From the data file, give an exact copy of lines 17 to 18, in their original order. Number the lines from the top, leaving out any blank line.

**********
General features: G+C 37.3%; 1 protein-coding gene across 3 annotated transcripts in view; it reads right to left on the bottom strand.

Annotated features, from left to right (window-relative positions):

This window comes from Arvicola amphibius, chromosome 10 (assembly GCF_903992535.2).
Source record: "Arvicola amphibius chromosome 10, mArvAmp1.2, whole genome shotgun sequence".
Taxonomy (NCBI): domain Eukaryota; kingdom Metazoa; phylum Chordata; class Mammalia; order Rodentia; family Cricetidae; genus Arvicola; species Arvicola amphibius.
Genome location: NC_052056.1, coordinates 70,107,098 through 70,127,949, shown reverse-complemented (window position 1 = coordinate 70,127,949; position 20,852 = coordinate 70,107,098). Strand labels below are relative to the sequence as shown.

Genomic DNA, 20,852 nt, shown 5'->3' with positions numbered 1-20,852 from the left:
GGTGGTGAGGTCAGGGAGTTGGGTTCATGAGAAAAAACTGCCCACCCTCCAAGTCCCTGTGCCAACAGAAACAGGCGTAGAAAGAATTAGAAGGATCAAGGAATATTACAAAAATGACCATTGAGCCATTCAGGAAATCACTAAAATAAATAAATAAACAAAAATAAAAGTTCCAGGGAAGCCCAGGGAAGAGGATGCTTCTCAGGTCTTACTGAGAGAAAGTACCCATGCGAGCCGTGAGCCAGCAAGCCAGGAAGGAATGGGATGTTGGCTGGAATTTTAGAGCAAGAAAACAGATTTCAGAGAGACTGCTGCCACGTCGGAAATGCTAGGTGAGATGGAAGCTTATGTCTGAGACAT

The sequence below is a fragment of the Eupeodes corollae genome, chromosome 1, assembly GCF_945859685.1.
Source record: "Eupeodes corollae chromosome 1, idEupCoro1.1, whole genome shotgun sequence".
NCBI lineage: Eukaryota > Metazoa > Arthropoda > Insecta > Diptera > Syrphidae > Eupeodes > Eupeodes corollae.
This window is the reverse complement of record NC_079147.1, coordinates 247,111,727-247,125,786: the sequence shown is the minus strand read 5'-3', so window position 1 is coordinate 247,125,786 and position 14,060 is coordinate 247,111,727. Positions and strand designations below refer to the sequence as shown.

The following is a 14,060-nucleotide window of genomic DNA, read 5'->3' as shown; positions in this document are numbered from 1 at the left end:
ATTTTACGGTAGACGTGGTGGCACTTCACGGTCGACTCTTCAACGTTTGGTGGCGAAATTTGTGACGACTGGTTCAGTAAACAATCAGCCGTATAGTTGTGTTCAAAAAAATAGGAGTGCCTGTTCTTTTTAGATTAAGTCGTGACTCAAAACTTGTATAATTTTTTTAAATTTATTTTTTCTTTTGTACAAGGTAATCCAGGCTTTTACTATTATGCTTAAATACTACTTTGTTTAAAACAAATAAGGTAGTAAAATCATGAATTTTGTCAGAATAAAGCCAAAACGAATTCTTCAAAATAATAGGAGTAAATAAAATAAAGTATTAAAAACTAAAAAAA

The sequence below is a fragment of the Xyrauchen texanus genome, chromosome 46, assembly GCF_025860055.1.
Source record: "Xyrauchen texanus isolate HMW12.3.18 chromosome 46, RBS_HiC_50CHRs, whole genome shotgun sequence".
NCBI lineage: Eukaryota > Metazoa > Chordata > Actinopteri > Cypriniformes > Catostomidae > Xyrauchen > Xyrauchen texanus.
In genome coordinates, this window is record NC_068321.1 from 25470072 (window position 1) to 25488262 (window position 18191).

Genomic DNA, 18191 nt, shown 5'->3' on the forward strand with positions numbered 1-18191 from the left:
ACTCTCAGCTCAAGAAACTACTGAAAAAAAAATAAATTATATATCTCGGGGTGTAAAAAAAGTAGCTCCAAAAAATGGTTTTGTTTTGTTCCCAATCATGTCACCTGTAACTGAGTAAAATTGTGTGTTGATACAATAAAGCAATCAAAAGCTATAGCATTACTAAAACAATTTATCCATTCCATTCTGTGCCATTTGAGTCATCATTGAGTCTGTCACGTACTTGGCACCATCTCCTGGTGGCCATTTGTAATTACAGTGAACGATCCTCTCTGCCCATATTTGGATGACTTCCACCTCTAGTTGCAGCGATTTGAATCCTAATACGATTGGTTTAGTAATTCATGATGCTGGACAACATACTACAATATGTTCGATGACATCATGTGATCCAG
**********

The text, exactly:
NCBI lineage: Eukaryota > Metazoa > Chordata > Actinopteri > Cypriniformes > Catostomidae > Xyrauchen > Xyrauchen texanus.
In genome coordinates, this window is record NC_068321.1 from 25470072 (window position 1) to 25488262 (window position 18191).